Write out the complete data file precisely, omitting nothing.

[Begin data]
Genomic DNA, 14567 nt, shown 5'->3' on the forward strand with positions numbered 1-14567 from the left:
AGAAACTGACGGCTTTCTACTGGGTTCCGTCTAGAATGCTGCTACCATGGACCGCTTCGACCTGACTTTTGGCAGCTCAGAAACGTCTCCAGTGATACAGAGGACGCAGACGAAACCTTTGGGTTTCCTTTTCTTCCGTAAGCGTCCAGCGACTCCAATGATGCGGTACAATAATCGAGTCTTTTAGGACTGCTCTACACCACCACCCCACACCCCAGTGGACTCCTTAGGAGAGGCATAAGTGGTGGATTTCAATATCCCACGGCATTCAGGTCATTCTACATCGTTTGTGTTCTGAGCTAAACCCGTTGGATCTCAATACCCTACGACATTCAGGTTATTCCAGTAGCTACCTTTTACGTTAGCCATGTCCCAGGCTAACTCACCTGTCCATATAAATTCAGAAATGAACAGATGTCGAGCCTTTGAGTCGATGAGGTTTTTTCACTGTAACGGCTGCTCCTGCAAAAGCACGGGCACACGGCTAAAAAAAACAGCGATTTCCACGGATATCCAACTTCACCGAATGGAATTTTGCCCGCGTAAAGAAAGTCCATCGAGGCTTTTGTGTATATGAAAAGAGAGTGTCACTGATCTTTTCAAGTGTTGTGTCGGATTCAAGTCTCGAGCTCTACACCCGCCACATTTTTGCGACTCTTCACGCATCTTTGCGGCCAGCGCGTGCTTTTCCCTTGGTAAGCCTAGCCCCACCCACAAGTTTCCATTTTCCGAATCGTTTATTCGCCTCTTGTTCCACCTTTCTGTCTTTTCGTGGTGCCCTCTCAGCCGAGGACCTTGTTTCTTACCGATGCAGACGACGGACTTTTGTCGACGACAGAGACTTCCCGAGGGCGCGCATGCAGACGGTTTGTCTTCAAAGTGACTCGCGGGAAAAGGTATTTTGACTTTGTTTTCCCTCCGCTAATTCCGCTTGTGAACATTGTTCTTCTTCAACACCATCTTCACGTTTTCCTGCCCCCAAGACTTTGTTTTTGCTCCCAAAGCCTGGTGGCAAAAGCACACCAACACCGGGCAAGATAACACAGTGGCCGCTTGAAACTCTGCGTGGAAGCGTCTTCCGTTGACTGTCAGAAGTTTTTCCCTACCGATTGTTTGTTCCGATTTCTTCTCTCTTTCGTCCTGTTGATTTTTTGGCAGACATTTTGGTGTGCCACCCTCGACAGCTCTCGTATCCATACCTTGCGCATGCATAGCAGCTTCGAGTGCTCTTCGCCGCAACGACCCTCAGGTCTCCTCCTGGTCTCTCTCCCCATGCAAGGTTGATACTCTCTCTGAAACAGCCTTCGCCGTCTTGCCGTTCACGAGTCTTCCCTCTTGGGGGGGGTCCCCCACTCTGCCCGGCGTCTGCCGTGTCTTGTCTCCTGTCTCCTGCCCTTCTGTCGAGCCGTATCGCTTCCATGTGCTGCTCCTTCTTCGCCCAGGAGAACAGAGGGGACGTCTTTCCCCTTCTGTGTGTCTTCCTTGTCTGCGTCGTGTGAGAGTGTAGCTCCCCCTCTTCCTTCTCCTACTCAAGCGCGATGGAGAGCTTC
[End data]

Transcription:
Genomic DNA, 14567 nt, shown 5'->3' on the forward strand with positions numbered 1-14567 from the left:
AGAAACTGACGGCTTTCTACTGGGTTCCGTCTAGAATGCTGCTACCATGGACCGCTTCGACCTGACTTTTGGCAGCTCAGAAACGTCTCCAGTGATACAGAGGACGCAGACGAAACCTTTGGGTTTCCTTTTCTTCCGTAAGCGTCCAGCGACTCCAATGATGCGGTACAATAATCGAGTCTTTTAGGACTGCTCTACACCACCACCCCACACCCCAGTGGACTCCTTAGGAGAGGCATAAGTGGTGGATTTCAATATCCCACGGCATTCAGGTCATTCTACATCGTTTGTGTTCTGAGCTAAACCCGTTGGATCTCAATACCCTACGACATTCAGGTTATTCCAGTAGCTACCTTTTACGTTAGCCATGTCCCAGGCTAACTCACCTGTCCATATAAATTCAGAAATGAACAGATGTCGAGCCTTTGAGTCGATGAGGTTTTTTCACTGTAACGGCTGCTCCTGCAAAAGCACGGGCACACGGCTAAAAAAAACAGCGATTTCCACGGATATCCAACTTCACCGAATGGAATTTTGCCCGCGTAAAGAAAGTCCATCGAGGCTTTTGTGTATATGAAAAGAGAGTGTCACTGATCTTTTCAAGTGTTGTGTCGGATTCAAGTCTCGAGCTCTACACCCGCCACATTTTTGCGACTCTTCACGCATCTTTGCGGCCAGCGCGTGCTTTTCCCTTGGTAAGCCTAGCCCCACCCACAAGTTTCCATTTTCCGAATCGTTTATTCGCCTCTTGTTCCACCTTTCTGTCTTTTCGTGGTGCCCTCTCAGCCGAGGACCTTGTTTCTTACCGATGCAGACGACGGACTTTTGTCGACGACAGAGACTTCCCGAGGGCGCGCATGCAGACGGTTTGTCTTCAAAGTGACTCGCGGGAAAAGGTATTTTGACTTTGTTTTCCCTCCGCTAATTCCGCTTGTGAACATTGTTCTTCTTCAACACCATCTTCACGTTTTCCTGCCCCCAAGACTTTGTTTTTGCTCCCAAAGCCTGGTGGCAAAAGCACACCAACACCGGGCAAGATAACACAGTGGCCGCTTGAAACTCTGCGTGGAAGCGTCTTCCGTTGACTGTCAGAAGTTTTTCCCTACCGATTGTTTGTTCCGATTTCTTCTCTCTTTCGTCCTGTTGATTTTTTGGCAGACATTTTGGTGTGCCACCCTCGACAGCTCTCGTATCCATACCTTGCGCATGCATAGCAGCTTCGAGTGCTCTTCGCCGCAACGACCCTCAGGTCTCCTCCTGGTCTCTCTCCCCATGCAAGGTTGATACTCTCTCTGAAACAGCCTTCGCCGTCTTGCCGTTCACGAGTCTTCCCTCTTGGGGGGGGTCCCCCACTCTGCCCGGCGTCTGCCGTGTCTTGTCTCCTGTCTCCTGCCCTTCTGTCGAGCCGTATCGCTTCCATGTGCTGCTCCTTCTTCGCCCAGGAGAACAGAGGGGACGTCTTTCCCCTTCTGTGTGTCTTCCTTGTCTGCGTCGTGTGAGAGTGTAGCTCCCCCTCTTCCTTCTCCTACTCAAGCGCGATGGAGAGCTTC